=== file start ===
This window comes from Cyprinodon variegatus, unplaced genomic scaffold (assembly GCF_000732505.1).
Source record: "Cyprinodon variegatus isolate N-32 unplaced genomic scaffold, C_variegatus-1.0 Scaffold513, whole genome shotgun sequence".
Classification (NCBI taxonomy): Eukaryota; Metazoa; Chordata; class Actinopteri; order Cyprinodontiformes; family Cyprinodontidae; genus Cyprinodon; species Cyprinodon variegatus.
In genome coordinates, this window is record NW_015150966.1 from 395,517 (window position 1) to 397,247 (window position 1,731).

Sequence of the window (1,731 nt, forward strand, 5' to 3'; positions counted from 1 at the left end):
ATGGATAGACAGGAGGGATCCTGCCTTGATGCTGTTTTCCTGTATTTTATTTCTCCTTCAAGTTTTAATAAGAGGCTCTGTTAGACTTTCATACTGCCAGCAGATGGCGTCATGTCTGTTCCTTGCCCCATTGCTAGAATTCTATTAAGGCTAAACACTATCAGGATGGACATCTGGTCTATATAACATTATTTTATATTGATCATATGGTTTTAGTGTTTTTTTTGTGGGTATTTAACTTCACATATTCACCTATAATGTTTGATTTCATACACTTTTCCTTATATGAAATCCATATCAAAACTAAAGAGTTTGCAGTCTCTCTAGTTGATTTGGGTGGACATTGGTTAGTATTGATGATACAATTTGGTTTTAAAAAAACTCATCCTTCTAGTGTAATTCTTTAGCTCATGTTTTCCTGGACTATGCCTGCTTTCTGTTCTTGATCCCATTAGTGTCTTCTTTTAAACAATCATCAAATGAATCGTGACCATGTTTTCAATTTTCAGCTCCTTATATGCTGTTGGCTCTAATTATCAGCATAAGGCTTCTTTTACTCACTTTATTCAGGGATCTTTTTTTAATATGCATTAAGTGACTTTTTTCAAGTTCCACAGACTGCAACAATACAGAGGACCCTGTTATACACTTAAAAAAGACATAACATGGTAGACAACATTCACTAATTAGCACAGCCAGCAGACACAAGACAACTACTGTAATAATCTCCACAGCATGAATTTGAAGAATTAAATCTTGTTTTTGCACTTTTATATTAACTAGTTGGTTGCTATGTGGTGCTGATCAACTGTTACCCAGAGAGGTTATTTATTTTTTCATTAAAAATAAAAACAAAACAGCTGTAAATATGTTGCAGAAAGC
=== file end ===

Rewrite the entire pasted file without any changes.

This window comes from Cyprinodon variegatus, unplaced genomic scaffold (assembly GCF_000732505.1).
Source record: "Cyprinodon variegatus isolate N-32 unplaced genomic scaffold, C_variegatus-1.0 Scaffold513, whole genome shotgun sequence".
Classification (NCBI taxonomy): Eukaryota; Metazoa; Chordata; class Actinopteri; order Cyprinodontiformes; family Cyprinodontidae; genus Cyprinodon; species Cyprinodon variegatus.
In genome coordinates, this window is record NW_015150966.1 from 395,517 (window position 1) to 397,247 (window position 1,731).

Sequence of the window (1,731 nt, forward strand, 5' to 3'; positions counted from 1 at the left end):
ATGGATAGACAGGAGGGATCCTGCCTTGATGCTGTTTTCCTGTATTTTATTTCTCCTTCAAGTTTTAATAAGAGGCTCTGTTAGACTTTCATACTGCCAGCAGATGGCGTCATGTCTGTTCCTTGCCCCATTGCTAGAATTCTATTAAGGCTAAACACTATCAGGATGGACATCTGGTCTATATAACATTATTTTATATTGATCATATGGTTTTAGTGTTTTTTTTGTGGGTATTTAACTTCACATATTCACCTATAATGTTTGATTTCATACACTTTTCCTTATATGAAATCCATATCAAAACTAAAGAGTTTGCAGTCTCTCTAGTTGATTTGGGTGGACATTGGTTAGTATTGATGATACAATTTGGTTTTAAAAAAACTCATCCTTCTAGTGTAATTCTTTAGCTCATGTTTTCCTGGACTATGCCTGCTTTCTGTTCTTGATCCCATTAGTGTCTTCTTTTAAACAATCATCAAATGAATCGTGACCATGTTTTCAATTTTCAGCTCCTTATATGCTGTTGGCTCTAATTATCAGCATAAGGCTTCTTTTACTCACTTTATTCAGGGATCTTTTTTTAATATGCATTAAGTGACTTTTTTCAAGTTCCACAGACTGCAACAATACAGAGGACCCTGTTATACACTTAAAAAAGACATAACATGGTAGACAACATTCACTAATTAGCACAGCCAGCAGACACAAGACAACTACTGTAATAATCTCCACAGCATGAATTTGAAGAATTAAATCTTGTTTTTGCACTTTTATATTAACTAGTTGGTTGCTATGTGGTGCTGATCAACTGTTACCCAGAGAGGTTATTTATTTTTTCATTAAAAATAAAAACAAAACAGCTGTAAATATGTTGCAGAAAGC